Featuring: Rebecca Stitt-Laugherty | Associate General Counsel-Regulatory
A cardiac monitoring company and its subsidiary agreed to a $44.9 million settlement with the Department of Justice (DOJ) following allegations they violated the False Claims Act (FCA) by billing federal programs for heart monitoring services that were knowingly performed outside the US. by unqualified technicians.
What Went Wrong?
In this recent example two cardiac monitoring companies, BioTelemetry and its subsidiary CardioNet, allegedly violated federal law prohibiting payment for services furnished outside the U.S. by knowingly billing for diagnostic services performed by a vendor in India.
BioTelemetry had an established workflow designed to route federal beneficiaries’ electrocardiogram (ECG) data to a U.S.-based independent diagnostic testing facility for analysis as required by federal programs, but when domestic workflows became backlogged, the ECG data was diverted to a contractor in India for analysis by technicians who didn’t meet U.S.-required qualifications.
Senior management was reportedly aware of the violation and began implementing technological controls that were ultimately insufficient to prevent unqualified India-based technicians from reviewing and analyzing ECG data for beneficiaries of federal programs.
As a result of the settlement, BioTelemetry entered into a five-year Corporate Integrity Agreement (CIA) with the U.S. Department of Health and Human Services (HHS) Office of Inspector General which requires the implementation of a risk assessment and internal review process to identify and address evolving compliance risks. In addition, the CIA requires an annual independent to assess the medical necessity and appropriateness of claims billed to Medicare.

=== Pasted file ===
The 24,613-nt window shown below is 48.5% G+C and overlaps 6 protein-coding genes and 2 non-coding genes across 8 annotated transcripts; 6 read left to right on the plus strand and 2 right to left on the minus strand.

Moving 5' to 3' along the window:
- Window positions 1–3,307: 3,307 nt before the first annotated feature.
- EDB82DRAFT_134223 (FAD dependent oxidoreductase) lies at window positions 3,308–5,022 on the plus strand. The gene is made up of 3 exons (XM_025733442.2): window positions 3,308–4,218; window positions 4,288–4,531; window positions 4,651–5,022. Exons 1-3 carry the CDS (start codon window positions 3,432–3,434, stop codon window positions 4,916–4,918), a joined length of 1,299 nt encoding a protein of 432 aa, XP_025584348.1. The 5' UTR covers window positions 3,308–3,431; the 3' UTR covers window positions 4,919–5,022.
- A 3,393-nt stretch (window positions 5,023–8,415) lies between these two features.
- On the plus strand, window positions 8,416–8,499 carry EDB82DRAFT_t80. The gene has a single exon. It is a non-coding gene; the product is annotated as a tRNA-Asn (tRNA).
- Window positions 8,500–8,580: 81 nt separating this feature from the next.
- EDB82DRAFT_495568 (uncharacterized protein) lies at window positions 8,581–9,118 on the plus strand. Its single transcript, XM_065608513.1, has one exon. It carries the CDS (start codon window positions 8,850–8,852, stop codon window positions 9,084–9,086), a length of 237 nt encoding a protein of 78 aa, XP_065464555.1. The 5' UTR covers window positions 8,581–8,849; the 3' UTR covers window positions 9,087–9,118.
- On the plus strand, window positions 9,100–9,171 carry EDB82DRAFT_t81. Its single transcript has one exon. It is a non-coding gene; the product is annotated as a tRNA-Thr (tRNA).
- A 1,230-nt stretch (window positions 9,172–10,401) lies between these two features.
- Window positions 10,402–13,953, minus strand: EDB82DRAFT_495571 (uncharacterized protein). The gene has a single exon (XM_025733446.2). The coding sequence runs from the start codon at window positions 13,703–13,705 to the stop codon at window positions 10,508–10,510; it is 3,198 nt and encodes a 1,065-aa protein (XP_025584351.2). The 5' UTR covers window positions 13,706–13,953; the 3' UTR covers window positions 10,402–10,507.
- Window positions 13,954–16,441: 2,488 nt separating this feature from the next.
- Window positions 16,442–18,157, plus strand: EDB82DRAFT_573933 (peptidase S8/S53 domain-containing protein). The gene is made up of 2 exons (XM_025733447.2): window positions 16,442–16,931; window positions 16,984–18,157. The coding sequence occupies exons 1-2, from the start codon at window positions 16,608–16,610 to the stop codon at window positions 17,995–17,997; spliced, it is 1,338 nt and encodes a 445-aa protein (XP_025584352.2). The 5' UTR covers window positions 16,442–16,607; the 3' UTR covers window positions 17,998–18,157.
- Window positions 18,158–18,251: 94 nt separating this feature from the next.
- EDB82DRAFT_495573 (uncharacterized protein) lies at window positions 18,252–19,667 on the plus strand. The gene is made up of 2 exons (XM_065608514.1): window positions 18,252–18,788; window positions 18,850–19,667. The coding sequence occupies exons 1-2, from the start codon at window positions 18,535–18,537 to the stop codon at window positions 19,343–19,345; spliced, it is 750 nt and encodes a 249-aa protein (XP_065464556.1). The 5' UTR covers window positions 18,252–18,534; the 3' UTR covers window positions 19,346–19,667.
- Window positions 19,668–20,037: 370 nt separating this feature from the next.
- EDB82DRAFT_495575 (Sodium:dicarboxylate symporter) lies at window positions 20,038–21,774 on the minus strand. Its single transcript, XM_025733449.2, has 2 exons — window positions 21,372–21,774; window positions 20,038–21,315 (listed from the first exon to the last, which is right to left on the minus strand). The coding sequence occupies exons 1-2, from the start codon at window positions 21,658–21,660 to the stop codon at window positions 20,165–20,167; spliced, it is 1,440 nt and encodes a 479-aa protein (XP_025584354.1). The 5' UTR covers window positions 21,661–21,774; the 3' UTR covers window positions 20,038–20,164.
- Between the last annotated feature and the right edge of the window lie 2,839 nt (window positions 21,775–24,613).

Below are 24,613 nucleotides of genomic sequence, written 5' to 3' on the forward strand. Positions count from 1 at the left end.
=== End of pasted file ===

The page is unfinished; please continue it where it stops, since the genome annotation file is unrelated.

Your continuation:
“With our law enforcement partners, our agency is extremely committed to investigating providers alleged of defying these requirements,” explained Special Agent in Charge Maureen R. Dixon of HHS. The government has made its position clear and the recent uptick in investigations demonstrates its continued emphasis on pursuing violations of federal programs.
Consider the following tips to avoid compliance risk and ensure your programs meet federal requirements:
- Review remote diagnostic monitoring services provided by vendors to ensure patient data is managed and safeguarded in compliance with federal regulations.
- Validate vendor credentials to prevent unqualified staff from interacting with patient data or performing services in violation of federal requirements.
- Proactively audit workflows and data management protocols to ensure efficacy and prevent any perceptions of fraud or abuse.
As scrutiny across government healthcare programs increases, ensure your organization is taking the necessary steps to understand federal and state regulations and ensure compliance across internal and vendor-managed operations.
Rebecca Stitt-Laugherty has over 10 years of healthcare legal experience, specializing in health system operations, healthcare regulations and compliance. She currently serves as Associate General Counsel-Regulatory at Ensemble Health Partners, providing legal expertise and direction on healthcare regulatory and compliance matters.
These materials are for general informational purposes only. These materials do not, and are not intended to, constitute legal or compliance advice, and you should not act or refrain from acting based on any information provided in these materials. Neither Ensemble Health Partners, nor any of its employees, are your lawyers. Please consult with your own legal counsel or compliance professional regarding specific legal or compliance questions you have.